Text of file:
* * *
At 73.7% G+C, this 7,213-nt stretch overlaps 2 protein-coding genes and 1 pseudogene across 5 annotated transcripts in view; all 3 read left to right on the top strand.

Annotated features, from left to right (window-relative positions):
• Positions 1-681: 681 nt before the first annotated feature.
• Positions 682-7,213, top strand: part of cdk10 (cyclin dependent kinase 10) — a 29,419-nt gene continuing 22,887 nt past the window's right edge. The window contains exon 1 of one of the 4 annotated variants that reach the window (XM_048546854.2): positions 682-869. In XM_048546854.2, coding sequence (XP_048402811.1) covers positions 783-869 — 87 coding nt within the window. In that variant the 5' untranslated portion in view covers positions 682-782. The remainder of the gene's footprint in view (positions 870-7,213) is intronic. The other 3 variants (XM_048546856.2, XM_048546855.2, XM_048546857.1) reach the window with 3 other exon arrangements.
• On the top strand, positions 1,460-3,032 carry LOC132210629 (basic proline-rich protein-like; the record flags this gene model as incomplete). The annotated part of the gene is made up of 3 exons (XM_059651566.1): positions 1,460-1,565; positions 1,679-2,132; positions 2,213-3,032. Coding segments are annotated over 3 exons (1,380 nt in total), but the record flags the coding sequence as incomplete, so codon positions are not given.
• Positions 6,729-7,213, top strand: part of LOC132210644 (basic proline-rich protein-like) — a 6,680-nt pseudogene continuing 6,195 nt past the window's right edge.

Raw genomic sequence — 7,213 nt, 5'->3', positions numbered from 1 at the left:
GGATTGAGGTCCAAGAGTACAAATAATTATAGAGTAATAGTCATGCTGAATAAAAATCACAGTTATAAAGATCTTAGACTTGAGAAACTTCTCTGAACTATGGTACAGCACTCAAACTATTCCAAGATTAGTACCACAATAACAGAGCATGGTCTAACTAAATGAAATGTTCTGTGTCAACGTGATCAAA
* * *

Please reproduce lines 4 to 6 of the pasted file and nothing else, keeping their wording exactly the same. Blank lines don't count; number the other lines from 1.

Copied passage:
• Positions 682-7,213, top strand: part of cdk10 (cyclin dependent kinase 10) — a 29,419-nt gene continuing 22,887 nt past the window's right edge. The window contains exon 1 of one of the 4 annotated variants that reach the window (XM_048546854.2): positions 682-869. In XM_048546854.2, coding sequence (XP_048402811.1) covers positions 783-869 — 87 coding nt within the window. In that variant the 5' untranslated portion in view covers positions 682-782. The remainder of the gene's footprint in view (positions 870-7,213) is intronic. The other 3 variants (XM_048546856.2, XM_048546855.2, XM_048546857.1) reach the window with 3 other exon arrangements.
• On the top strand, positions 1,460-3,032 carry LOC132210629 (basic proline-rich protein-like; the record flags this gene model as incomplete). The annotated part of the gene is made up of 3 exons (XM_059651566.1): positions 1,460-1,565; positions 1,679-2,132; positions 2,213-3,032. Coding segments are annotated over 3 exons (1,380 nt in total), but the record flags the coding sequence as incomplete, so codon positions are not given.
• Positions 6,729-7,213, top strand: part of LOC132210644 (basic proline-rich protein-like) — a 6,680-nt pseudogene continuing 6,195 nt past the window's right edge.